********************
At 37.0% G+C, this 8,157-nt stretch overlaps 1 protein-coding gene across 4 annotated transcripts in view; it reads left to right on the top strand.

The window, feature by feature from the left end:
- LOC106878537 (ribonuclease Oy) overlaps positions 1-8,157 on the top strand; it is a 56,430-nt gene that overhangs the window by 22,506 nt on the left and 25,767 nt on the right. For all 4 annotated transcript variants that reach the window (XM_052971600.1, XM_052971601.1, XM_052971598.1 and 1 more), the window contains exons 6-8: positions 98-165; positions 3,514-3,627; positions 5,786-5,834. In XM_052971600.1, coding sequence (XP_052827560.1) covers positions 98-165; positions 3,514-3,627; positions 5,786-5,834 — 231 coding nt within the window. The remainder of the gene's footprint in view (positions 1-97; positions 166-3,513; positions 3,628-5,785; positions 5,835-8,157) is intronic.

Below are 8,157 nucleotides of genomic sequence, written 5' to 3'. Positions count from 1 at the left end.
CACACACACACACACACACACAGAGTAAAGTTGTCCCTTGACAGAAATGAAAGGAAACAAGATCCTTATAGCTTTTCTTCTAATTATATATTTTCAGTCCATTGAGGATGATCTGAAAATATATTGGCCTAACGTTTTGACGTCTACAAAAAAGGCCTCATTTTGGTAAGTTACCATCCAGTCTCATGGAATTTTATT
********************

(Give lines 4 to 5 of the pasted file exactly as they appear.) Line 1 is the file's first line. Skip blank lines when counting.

Below are 8,157 nucleotides of genomic sequence, written 5' to 3'. Positions count from 1 at the left end.
CACACACACACACACACACACAGAGTAAAGTTGTCCCTTGACAGAAATGAAAGGAAACAAGATCCTTATAGCTTTTCTTCTAATTATATATTTTCAGTCCATTGAGGATGATCTGAAAATATATTGGCCTAACGTTTTGACGTCTACAAAAAAGGCCTCATTTTGGTAAGTTACCATCCAGTCTCATGGAATTTTATT